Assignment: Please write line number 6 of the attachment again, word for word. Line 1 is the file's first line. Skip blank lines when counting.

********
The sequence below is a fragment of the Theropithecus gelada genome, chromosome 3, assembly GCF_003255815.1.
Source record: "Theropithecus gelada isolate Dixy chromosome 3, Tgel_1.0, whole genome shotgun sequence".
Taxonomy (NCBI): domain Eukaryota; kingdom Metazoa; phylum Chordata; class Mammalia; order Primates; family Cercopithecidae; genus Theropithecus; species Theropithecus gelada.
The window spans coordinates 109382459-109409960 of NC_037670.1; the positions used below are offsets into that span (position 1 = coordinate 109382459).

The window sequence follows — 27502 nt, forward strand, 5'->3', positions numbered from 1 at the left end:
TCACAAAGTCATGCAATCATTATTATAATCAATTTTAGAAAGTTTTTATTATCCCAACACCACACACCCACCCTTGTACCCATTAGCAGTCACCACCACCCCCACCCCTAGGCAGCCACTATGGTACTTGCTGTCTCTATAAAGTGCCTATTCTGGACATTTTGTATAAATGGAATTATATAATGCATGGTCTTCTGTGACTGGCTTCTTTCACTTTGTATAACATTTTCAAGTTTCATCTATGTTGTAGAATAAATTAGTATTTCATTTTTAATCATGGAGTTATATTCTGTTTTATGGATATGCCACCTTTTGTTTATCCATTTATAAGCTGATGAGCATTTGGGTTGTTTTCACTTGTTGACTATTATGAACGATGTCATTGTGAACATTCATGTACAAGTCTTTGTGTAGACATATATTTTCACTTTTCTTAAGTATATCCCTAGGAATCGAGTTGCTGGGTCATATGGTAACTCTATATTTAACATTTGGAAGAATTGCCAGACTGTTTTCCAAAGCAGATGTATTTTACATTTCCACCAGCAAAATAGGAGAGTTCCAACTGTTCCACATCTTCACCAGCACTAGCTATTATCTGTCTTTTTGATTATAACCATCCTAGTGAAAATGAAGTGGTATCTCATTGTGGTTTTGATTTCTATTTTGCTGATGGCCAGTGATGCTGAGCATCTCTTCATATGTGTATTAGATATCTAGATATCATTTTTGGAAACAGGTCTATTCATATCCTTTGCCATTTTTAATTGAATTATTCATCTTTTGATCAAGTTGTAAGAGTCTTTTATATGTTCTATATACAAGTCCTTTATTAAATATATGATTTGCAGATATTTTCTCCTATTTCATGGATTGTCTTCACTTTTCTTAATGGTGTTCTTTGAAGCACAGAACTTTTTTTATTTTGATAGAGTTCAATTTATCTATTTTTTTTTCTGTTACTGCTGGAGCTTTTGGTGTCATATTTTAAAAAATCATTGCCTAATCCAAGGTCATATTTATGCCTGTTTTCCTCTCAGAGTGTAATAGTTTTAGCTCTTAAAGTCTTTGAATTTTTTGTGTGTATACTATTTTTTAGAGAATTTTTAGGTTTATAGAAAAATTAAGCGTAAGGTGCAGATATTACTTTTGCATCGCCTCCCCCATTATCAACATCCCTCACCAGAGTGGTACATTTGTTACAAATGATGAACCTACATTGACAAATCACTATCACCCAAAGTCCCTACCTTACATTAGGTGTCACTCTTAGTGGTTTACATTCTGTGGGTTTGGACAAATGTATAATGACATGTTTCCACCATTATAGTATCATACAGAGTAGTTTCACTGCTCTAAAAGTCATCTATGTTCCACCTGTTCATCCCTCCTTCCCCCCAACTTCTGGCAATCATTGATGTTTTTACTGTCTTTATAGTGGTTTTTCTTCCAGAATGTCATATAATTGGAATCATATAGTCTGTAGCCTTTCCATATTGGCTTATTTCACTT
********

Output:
TCACAAAGTCATGCAATCATTATTATAATCAATTTTAGAAAGTTTTTATTATCCCAACACCACACACCCACCCTTGTACCCATTAGCAGTCACCACCACCCCCACCCCTAGGCAGCCACTATGGTACTTGCTGTCTCTATAAAGTGCCTATTCTGGACATTTTGTATAAATGGAATTATATAATGCATGGTCTTCTGTGACTGGCTTCTTTCACTTTGTATAACATTTTCAAGTTTCATCTATGTTGTAGAATAAATTAGTATTTCATTTTTAATCATGGAGTTATATTCTGTTTTATGGATATGCCACCTTTTGTTTATCCATTTATAAGCTGATGAGCATTTGGGTTGTTTTCACTTGTTGACTATTATGAACGATGTCATTGTGAACATTCATGTACAAGTCTTTGTGTAGACATATATTTTCACTTTTCTTAAGTATATCCCTAGGAATCGAGTTGCTGGGTCATATGGTAACTCTATATTTAACATTTGGAAGAATTGCCAGACTGTTTTCCAAAGCAGATGTATTTTACATTTCCACCAGCAAAATAGGAGAGTTCCAACTGTTCCACATCTTCACCAGCACTAGCTATTATCTGTCTTTTTGATTATAACCATCCTAGTGAAAATGAAGTGGTATCTCATTGTGGTTTTGATTTCTATTTTGCTGATGGCCAGTGATGCTGAGCATCTCTTCATATGTGTATTAGATATCTAGATATCATTTTTGGAAACAGGTCTATTCATATCCTTTGCCATTTTTAATTGAATTATTCATCTTTTGATCAAGTTGTAAGAGTCTTTTATATGTTCTATATACAAGTCCTTTATTAAATATATGATTTGCAGATATTTTCTCCTATTTCATGGATTGTCTTCACTTTTCTTAATGGTGTTCTTTGAAGCACAGAACTTTTTTTATTTTGATAGAGTTCAATTTATCTATTTTTTTTTCTGTTACTGCTGGAGCTTTTGGTGTCATATTTTAAAAAATCATTGCCTAATCCAAGGTCATATTTATGCCTGTTTTCCTCTCAGAGTGTAATAGTTTTAGCTCTTAAAGTCTTTGAATTTTTTGTGTGTATACTATTTTTTAGAGAATTTTTAGGTTTATAGAAAAATTAAGCGTAAGGTGCAGATATTACTTTTGCATCGCCTCCCCCATTATCAACATCCCTCACCAGAGTGGTACATTTGTTACAAATGATGAACCTACATTGACAAATCACTATCACCCAAAGTCCCTACCTTACATTAGGTGTCACTCTTAGTGGTTTACATTCTGTGGGTTTGGACAAATGTATAATGACATGTTTCCACCATTATAGTATCATACAGAGTAGTTTCACTGCTCTAAAAGTCATCTATGTTCCACCTGTTCATCCCTCCTTCCCCCCAACTTCTGGCAATCATTGATGTTTTTACTGTCTTTATAGTGGTTTTTCTTCCAGAATGTCATATAATTGGAATCATATAGTCTGTAGCCTTTCCATATTGGCTTATTTCACTT